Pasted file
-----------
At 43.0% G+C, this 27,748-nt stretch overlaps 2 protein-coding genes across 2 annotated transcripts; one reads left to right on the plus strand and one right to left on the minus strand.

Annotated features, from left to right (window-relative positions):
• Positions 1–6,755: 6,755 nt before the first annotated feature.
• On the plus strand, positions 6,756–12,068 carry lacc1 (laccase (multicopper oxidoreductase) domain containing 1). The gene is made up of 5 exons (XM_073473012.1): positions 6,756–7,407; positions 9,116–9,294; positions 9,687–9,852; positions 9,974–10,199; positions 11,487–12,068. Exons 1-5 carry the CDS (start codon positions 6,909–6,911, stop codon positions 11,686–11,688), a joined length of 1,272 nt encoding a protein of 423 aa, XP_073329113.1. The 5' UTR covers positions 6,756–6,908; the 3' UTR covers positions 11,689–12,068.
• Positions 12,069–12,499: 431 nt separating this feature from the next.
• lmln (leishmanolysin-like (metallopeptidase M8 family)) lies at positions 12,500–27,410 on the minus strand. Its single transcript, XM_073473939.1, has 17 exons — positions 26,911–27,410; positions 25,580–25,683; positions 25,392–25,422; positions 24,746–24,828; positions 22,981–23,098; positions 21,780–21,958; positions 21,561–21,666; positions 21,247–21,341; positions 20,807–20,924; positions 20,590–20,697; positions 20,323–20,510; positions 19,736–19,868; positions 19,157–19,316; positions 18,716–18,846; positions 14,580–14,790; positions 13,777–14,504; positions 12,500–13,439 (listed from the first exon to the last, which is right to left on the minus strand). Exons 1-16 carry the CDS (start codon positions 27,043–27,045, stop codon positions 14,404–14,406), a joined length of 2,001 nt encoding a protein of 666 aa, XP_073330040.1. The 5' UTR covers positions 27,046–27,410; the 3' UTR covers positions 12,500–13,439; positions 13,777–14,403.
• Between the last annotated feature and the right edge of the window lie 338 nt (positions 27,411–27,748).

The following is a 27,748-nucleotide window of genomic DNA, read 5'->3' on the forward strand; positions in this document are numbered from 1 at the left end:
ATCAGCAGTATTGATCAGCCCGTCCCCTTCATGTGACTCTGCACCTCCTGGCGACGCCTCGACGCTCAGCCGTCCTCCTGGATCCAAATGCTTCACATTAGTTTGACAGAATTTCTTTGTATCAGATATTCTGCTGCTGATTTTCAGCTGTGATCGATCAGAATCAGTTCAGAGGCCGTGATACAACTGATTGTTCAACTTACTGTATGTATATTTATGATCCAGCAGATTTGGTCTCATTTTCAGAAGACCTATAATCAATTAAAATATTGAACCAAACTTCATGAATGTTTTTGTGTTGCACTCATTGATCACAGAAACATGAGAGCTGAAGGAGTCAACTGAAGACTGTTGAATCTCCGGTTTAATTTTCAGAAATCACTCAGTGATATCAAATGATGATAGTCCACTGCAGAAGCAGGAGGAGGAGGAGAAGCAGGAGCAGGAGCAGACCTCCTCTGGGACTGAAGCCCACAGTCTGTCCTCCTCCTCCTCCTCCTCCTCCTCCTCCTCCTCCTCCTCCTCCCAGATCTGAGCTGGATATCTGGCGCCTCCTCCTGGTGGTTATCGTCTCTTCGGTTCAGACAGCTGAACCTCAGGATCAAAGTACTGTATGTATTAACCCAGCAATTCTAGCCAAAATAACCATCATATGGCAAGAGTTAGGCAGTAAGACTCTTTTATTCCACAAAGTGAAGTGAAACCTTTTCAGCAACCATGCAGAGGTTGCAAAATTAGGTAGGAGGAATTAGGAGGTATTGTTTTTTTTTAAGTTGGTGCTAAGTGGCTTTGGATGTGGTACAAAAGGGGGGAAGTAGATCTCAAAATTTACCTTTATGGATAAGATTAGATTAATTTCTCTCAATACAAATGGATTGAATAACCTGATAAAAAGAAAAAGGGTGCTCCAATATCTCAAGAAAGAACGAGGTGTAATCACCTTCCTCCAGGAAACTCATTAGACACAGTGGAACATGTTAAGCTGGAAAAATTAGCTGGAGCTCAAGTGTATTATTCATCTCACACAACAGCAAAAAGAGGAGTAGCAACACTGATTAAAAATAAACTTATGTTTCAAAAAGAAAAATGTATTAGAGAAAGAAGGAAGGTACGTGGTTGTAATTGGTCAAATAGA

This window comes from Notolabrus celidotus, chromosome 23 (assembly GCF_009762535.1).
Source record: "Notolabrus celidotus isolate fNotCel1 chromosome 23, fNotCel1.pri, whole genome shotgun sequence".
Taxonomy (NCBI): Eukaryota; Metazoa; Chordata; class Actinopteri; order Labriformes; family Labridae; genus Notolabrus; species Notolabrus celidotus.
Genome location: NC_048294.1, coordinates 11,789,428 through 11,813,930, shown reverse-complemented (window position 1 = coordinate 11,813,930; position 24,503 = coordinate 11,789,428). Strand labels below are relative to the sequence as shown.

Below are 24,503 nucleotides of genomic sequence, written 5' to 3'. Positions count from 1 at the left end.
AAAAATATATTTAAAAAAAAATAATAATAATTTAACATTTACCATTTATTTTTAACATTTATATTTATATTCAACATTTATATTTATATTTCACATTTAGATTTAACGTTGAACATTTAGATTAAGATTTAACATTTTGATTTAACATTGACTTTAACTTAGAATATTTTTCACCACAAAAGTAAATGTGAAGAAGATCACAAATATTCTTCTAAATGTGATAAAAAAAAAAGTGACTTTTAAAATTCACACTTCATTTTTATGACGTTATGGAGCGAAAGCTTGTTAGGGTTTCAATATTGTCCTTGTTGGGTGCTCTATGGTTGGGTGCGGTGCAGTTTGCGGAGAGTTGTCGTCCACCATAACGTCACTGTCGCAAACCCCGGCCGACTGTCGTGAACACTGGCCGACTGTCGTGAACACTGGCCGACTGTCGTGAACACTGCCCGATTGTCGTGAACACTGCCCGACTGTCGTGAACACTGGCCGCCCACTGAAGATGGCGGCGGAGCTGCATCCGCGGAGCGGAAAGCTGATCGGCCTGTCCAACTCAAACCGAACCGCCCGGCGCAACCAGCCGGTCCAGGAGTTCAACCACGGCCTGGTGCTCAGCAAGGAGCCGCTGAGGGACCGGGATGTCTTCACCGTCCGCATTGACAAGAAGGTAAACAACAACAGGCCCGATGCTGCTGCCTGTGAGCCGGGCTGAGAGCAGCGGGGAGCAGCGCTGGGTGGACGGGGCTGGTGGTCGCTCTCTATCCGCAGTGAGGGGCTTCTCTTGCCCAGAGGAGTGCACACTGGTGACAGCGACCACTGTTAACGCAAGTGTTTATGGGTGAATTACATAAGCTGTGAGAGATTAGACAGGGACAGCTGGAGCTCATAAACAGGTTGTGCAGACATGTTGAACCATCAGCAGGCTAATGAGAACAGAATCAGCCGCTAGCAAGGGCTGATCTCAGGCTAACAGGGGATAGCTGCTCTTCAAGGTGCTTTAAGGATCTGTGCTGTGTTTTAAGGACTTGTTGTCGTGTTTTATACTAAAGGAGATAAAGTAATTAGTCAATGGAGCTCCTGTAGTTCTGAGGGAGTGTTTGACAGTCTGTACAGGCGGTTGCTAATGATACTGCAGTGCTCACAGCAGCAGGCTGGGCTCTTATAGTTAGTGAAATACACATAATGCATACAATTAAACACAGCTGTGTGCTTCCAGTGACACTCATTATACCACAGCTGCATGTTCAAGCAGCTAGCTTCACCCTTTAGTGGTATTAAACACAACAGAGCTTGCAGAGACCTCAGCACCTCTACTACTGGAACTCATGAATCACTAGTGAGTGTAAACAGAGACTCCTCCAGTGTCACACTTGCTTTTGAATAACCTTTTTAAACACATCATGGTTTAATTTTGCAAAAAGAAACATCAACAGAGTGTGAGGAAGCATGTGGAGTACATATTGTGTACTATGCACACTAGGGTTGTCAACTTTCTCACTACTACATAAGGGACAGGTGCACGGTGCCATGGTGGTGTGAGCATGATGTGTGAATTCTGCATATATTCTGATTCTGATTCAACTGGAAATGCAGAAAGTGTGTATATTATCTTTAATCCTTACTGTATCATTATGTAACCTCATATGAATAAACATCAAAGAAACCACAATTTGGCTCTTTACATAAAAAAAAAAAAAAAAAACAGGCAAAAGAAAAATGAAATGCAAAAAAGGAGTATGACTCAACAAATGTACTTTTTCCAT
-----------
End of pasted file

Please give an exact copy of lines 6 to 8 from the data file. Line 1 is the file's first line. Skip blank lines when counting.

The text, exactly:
• lmln (leishmanolysin-like (metallopeptidase M8 family)) lies at positions 12,500–27,410 on the minus strand. Its single transcript, XM_073473939.1, has 17 exons — positions 26,911–27,410; positions 25,580–25,683; positions 25,392–25,422; positions 24,746–24,828; positions 22,981–23,098; positions 21,780–21,958; positions 21,561–21,666; positions 21,247–21,341; positions 20,807–20,924; positions 20,590–20,697; positions 20,323–20,510; positions 19,736–19,868; positions 19,157–19,316; positions 18,716–18,846; positions 14,580–14,790; positions 13,777–14,504; positions 12,500–13,439 (listed from the first exon to the last, which is right to left on the minus strand). Exons 1-16 carry the CDS (start codon positions 27,043–27,045, stop codon positions 14,404–14,406), a joined length of 2,001 nt encoding a protein of 666 aa, XP_073330040.1. The 5' UTR covers positions 27,046–27,410; the 3' UTR covers positions 12,500–13,439; positions 13,777–14,403.
• Between the last annotated feature and the right edge of the window lie 338 nt (positions 27,411–27,748).

The following is a 27,748-nucleotide window of genomic DNA, read 5'->3' on the forward strand; positions in this document are numbered from 1 at the left end: